The Family's leadership believes these issues have been settled by its public apologies, but many former members are not satisfied, and are attempting to focus media attention and criminal investigations on the group.

The January 2005 murder of a former member by the leader's son Ricky Rodriguez and his subsequent suicide shocked both members and former members, and led to considerable, renewed media attention.
The_Family_International_upcoming_mass_suicide_th_10501aed0d2b3ce4cc72ee720573ee519877d600ab795cf4115aa1bb75875531_1__.jpg
The Family International upcoming mass suicide th 10501aed0d2b3ce4cc72ee720573ee519877d600ab795cf4115aa1bb75875531 1 The Family International upcoming mass suicide he did not start this numbers


case at https://briansprediction.com/the-family-international


The Family International Children of God cult these are the members I'm not sure where this will happen


Abi Freeman
Alfred Strickland Kelley
Alice Sophia Dow
Angela Smith
Anne Grete Aarhaug
Anthony Raymond Gamage
Jean Michel Ardolade
Arlyn Sharon Dunetz
Arnold Dietrich
Arthur Lindfield
Arturo Odilo Godoy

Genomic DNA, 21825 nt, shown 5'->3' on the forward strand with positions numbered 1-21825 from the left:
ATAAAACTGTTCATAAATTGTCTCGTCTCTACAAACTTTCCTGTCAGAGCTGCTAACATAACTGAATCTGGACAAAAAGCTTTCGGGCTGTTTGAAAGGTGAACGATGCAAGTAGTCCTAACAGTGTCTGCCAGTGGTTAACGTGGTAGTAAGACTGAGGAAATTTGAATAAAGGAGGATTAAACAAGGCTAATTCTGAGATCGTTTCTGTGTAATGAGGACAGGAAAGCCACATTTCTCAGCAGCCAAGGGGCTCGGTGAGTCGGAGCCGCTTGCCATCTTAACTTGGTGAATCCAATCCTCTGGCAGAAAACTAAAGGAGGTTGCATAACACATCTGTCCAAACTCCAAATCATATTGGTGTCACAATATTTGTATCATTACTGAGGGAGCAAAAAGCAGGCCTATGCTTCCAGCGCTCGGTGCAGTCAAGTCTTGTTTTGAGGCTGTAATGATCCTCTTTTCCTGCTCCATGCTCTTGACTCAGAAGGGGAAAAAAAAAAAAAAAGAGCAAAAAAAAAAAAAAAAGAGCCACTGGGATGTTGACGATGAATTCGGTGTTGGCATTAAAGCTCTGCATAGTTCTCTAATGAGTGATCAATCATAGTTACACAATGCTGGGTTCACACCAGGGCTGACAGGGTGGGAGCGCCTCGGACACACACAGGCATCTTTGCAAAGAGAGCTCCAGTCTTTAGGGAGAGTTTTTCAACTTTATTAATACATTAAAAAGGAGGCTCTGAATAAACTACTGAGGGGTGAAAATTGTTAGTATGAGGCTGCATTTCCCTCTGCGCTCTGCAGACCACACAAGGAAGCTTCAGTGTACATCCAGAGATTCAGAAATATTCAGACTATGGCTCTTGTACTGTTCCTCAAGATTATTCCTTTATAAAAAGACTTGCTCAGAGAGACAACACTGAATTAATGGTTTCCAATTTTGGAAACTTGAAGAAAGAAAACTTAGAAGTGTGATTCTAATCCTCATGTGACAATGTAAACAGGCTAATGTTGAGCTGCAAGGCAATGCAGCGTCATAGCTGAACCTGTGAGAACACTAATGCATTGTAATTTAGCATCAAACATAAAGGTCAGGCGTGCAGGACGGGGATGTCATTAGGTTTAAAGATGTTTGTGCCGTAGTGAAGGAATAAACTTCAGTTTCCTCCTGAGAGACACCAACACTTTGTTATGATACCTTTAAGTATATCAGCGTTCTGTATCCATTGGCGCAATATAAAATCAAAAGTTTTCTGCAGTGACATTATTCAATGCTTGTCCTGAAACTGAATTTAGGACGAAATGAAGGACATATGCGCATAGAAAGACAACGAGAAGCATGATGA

Barbara Ann Emerson
Barry Gerard Prendergast
Becky Lindfield
Billie Chainey
Brian Edward Pickus
Caleb Dietrich
Carl Arnold
Carole Lloyd
Cassandra Mooney
Cheryl Anne Brown
Christine Mlot
Christopher Carruthers
Lee Cox
Craig Owen Leppo
Croil Hunter
Gerald P. Curran
Dalva Lynch
Daniel Craig Roselle
David Berg
David Forsberg
David Murdoch
Donna Kinnikin
Dora Techi
Edward Priebe
Ernst Steiner
Faith Berg
Fiona Spencer
Gary John Rosemann
Gayle Kelly
Grant Cameron Montgomery
Hajime Nakajima
Hugo Westphal
James Arendt
James Penn
Jan McRae
Jane Miller Berg
Jeff Wells
Jeremy Spencer
Jerry Paladino
Jim LaMattery
Joel Wordsworth
John Treadwell
Juan Carlos Rosas
Juan Fonta
Karen Zerby
Kathy Farrell
Katie Roselle
Keith Wideman
Kenneth L. Kelly
Kevin Anthony Brown
Kristina Virve Gud Mihkelson
Laurie Glines Wells
Lawrence Corley
Lawrence Pizzuto
Lily Filipina
Linda Miessner
Linda Perfilio
Lonnie Davis
Louris Nielson